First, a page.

# Identify resource#

Who’s help do you need? What resources (e.g. computers) do you need? What resources might make your job easier?

## Test#

Another variation on how to achieve a goal. Said another way, should you take the time to imagine a plan a..c as an alternative to a..b?

* b: G1, S2: 3PM
| * c: G1, S1: 2PM
|/
* a: 12PM


## Estimate cost#

To administrate is to impose your values on another, in the same way that to buy from someone is to impose your value on them. They trust that your values are “good” when they accept your assets for some service (or other assets). A computer (as a resource) has no inherent values, so it’s not hard to impose your values on it.

There’s a major distinction between seeing yourself as a buyer (manager/administrator/orchestrator) and a seller (staff/machine/employee). When you are a buyer, you need to go beyond single machine scheduling. This document will often use the word “resource” for sellers, styled after the language in Management and Factors of production. This is not always appropriate; for more language see A word for people who work under a manager - English Language & Usage Stack Exchange. We use the term administrator (see Administration) as a synonym for manager.

Buying a machine (or getting reserved instances) is similar to getting a salaried employee, and renting is like getting temporary workers. Many deep learning machines are now significantly more expensive than minimum wage; see for example the instances listed under Amazon EC2 P3 – Ideal for Machine Learning and HPC. If you want to use a whole cluster, the costs are even more extreme.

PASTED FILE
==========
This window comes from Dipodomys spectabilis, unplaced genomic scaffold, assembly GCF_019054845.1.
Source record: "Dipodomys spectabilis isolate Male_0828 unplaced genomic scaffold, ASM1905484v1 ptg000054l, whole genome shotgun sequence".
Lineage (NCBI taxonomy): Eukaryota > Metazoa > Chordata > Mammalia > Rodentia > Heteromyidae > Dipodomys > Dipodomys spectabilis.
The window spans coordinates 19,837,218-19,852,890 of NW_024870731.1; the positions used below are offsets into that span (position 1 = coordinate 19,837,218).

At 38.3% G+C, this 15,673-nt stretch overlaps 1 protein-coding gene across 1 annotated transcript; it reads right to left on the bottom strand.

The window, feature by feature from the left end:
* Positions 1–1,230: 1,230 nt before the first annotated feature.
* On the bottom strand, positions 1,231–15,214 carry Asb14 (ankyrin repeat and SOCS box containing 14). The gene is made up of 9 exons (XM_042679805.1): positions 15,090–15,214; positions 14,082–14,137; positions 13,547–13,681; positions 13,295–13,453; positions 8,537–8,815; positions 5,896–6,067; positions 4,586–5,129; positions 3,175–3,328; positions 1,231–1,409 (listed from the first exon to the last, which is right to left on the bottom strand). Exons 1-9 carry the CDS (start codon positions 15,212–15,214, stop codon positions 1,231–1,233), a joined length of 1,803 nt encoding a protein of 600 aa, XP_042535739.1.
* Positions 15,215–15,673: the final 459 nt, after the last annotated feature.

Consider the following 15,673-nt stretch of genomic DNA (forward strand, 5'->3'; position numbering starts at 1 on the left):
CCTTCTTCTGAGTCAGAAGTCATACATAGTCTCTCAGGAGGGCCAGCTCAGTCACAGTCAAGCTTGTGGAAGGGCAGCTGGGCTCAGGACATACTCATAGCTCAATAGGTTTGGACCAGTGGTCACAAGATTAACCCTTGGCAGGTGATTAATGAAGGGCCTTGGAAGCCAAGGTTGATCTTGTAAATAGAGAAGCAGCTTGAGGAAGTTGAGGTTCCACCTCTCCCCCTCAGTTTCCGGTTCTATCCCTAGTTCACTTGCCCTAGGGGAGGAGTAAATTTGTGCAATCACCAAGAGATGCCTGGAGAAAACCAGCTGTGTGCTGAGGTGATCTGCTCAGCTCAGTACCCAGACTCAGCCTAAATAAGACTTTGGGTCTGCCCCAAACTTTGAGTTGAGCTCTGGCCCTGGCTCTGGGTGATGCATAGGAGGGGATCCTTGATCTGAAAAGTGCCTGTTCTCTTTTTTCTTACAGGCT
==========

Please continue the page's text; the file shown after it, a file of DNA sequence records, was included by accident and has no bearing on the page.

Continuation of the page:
As the manager of a team (of either people or computers) executing or comparing plans, you must convert the resources you’re managing (abstracting from them) to $because you aren’t doing the work that they do; you’re “hiring” them to be able to abstract from them (you could do everything a computer does on paper). To keep you (or now, your team’s) action weights in e.g.$/hr you can simply add the $/hr of all involved persons together (for as long as you have the same set of resources). When you report costs to your administrator, you can provide a single$/hr estimate. This will include your own rate e.g. salary (you’re selling to them) and the cost of any hardware or other resources you require amortized over the period they are asking about. From your perspective, though, all you care about are the hours (achieve your values as fast as possible, find a steeper gradient) and so there is no need to convert.

Time is not money, so in general you need to consider the $/hr for AWS instances and employees as well, not just yourself. Buying a machine for$4/hr that is 3x slower (on your workload) than a $12/hr instance doesn’t make sense; you can get faster feedback for free. If you saw time as money, you would identify that you need e.g. 300 hours on the first machine for a total cost of$1200, 100 hours on the second for a total of \$1200, and conclude it doesn’t matter which you choose. In general, there’s no reason that faster feedback will be any more or less expensive than slower feedback.

People start as mostly the same “instance type” and diverge. It’s their knowledge that really distinguishes people; we all rely on different abstractions which can make us incredibly more or less efficient than each other in different domains. What you pay a person should depend on what they know, which (ideally) you test in some way.